Monday, July 6, 2015

Have we patronized African craftsmanship?

I woke up this morning wondering whether people read labels. Clothing Labels that is. There are certain South African brands I have tried to support over the years until I discovered that they Sub-contract production to countries like India (which is penned to be the next super economy after China, wait 2025). I understand that production costs in South Africa drive up the price of every garment and clothing item, but I thought, I don't see Valentino move production to reduce cost....? Do we patronize our own workmenship? 
Are we continuing to perpetuate the mindset that nothing from Africa can be good and therefore become a luxury brand? Would you pay R4 000 for a pair of Valentino's? Would you pay the same for a pair of Tsonga's? 

isivina, Tsonga | Price: R275.99

I might add that the Valentino's are plastic, uPVC and the Tsonga's are obviously leather. Would you pay the lady at the union buildings R400 for a beaded belt? Or would you rather pay R2000 for a psuedo-beaded belt by Stella McCartney should she go through a Safari phase? I doubt the lady at the Union Buildings goes through a Safari phase, but that is the reality of fashion. Anything remotely connotative of Africa on the American and Euro-Asian Fashion stage is referred to as Safari or Tribal, of which I have to say the latter insults me greatly! 

Gold Beaded Belt, Stella McCartney Belt
Source Photograph: Neiman Marcus

Blue Turquoise Beaded Belt, Anthropologie
Source Photograph: Lyst
Thembu  People South Africa, 1940-1959, Glass beads, Leather and Metal work i.e. a Xhosa Belt.
Source Photograph: Pinterest

I know that about 80 years if not sooner weddings were the height or high fashion and brides paid whatever they had to to wear garments, that were obviously hand-made by local women. In Nigeria there are certain cloths, that only royalty are allowed to wear to this day. To understand where I am coming from, I recently took a relative shopping at the zoo. Yes I go shopping at the stalls at the Zoo. But before I went a well meaning colleague of mine advised me that I must wear a T-shirt that said South African otherwise I would pay an arm and a leg for it. Since African is slowly becoming a colour and not a nation anymore, I proceeded to ask my aunt, who is Ghanaian, not to speak. I will be honest, I hate negotiating, so whatever price they gave me after I stared over-long at them is the price we paid. Until, I guess she got tired of remaining silent and she started speaking to me in English, at which case her accent was obvious. The ladies there asked me where she was from and since the cat was out of the bag, I informed them that she was from Ghana. We obviously forgot to buy a few items so the following day we went back, and the ladies remembered us and they proceeded to engage her in English and the prices of the items did NOT increase. I left it alone and then this morning I came across a tweet from the wall street Journal, titled 'Redifining African Luxury in Lagos....'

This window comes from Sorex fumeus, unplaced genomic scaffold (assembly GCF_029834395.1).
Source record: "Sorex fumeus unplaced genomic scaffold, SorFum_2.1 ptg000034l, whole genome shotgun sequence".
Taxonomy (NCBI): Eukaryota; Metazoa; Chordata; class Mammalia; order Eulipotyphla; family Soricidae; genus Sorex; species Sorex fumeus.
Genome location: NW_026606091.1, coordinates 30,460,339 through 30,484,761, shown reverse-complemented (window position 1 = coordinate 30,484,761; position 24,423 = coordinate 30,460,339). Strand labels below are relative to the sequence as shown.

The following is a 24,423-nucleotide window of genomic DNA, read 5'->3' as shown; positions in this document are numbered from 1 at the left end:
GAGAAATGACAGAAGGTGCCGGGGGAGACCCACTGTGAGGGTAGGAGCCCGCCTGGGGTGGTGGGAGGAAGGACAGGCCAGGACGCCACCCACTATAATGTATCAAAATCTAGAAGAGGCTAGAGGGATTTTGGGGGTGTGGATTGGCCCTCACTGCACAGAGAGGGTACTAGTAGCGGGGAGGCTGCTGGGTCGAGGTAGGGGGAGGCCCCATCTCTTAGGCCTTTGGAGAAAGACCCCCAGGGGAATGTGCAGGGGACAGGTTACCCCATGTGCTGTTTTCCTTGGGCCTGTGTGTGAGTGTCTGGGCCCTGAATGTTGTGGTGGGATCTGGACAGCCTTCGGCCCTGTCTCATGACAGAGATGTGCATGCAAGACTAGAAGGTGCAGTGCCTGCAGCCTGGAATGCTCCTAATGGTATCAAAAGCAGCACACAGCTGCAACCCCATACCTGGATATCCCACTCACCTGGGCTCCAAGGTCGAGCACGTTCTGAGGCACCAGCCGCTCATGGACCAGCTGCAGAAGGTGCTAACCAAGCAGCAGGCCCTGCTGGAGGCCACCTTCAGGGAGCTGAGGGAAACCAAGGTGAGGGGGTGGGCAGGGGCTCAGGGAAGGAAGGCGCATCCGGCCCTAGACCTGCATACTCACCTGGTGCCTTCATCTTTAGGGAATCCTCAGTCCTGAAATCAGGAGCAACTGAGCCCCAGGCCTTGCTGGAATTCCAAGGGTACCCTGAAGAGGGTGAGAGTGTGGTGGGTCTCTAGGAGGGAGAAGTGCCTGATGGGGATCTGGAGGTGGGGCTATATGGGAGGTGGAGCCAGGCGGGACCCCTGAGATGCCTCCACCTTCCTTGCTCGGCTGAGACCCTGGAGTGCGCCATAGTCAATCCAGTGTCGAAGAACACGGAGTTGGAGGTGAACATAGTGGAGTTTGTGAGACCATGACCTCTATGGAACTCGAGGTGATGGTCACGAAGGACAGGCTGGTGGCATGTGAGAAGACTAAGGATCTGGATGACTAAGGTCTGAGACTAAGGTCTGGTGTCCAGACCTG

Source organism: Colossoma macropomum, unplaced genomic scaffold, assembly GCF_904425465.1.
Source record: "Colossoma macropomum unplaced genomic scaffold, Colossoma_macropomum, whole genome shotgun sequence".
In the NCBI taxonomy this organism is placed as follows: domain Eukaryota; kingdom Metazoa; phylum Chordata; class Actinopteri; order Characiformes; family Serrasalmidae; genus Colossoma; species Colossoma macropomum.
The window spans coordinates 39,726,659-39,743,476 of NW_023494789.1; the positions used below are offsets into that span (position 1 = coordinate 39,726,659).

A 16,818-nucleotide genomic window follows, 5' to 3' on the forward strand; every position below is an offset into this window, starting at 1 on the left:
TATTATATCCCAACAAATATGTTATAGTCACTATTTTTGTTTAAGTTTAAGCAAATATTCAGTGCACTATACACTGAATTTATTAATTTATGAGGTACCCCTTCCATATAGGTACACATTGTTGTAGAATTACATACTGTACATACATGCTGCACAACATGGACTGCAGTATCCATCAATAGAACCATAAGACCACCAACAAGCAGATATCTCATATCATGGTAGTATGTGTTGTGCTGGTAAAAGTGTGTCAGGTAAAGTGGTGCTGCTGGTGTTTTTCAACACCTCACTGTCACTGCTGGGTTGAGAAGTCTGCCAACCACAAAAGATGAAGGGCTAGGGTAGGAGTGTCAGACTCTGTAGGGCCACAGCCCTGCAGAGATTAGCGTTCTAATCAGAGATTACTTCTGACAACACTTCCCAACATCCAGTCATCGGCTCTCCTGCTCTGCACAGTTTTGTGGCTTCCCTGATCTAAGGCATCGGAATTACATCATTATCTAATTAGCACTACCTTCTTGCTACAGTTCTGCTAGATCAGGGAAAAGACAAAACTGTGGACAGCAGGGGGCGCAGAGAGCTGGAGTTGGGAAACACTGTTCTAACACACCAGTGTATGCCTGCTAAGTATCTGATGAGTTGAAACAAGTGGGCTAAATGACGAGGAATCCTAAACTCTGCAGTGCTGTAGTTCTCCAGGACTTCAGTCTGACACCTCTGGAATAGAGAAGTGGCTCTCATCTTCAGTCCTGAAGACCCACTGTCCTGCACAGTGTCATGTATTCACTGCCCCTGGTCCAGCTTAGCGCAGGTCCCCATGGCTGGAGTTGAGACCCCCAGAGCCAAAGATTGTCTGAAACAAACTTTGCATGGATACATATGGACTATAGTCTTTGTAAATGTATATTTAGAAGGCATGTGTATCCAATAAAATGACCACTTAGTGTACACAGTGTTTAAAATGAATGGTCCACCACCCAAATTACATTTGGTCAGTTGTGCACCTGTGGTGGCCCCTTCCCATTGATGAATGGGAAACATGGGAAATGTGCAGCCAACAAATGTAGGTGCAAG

Businesswoman Reni Folawiyo is building a concept store with celebrated architect David Adjaye on Victoria Island in Lagos. The mission? To redefine African luxury for Nigerians—and for the rest of the world.

GLOBAL CITIZEN | Folawiyo, an intrepid traveler, stopped practicing law several years ago to dedicate herself to art and design.
Source: Wall Street Journal (WSJ) May, 2014.
 GLOBAL CITIZEN | Folawiyo, an intrepid traveler, stopped practicing law several years ago to dedicate herself to art and design.           Photography By Jamie Hawkesworth for WSJ. Magazine

Her hope is that her concept store will encourage Pan-African travel. Essentially encourage me to travel to Nigeria to buy an original Maki Oh. Folawiyo, hopes to encourage Africans to patronize African craftmentship. It is with shame that I write this, but I think I have bought into the lie and she needs to start with me. Have you ever? What did you do to rectify it? 

But first Mrs Folawiyo needs to educate me on the English language and its sink hole of double - entendres and meanings, when I first read the article, it thought she meant, to consider something as stupid or to talk to someone as if they are stupid. It didn't make sense to me obviously it being early morning for me and all. Patronize, before it became a negative word meant and still means, 'frequent (a shop, restaurant, or other establishment) as a customer. -wikipedia.

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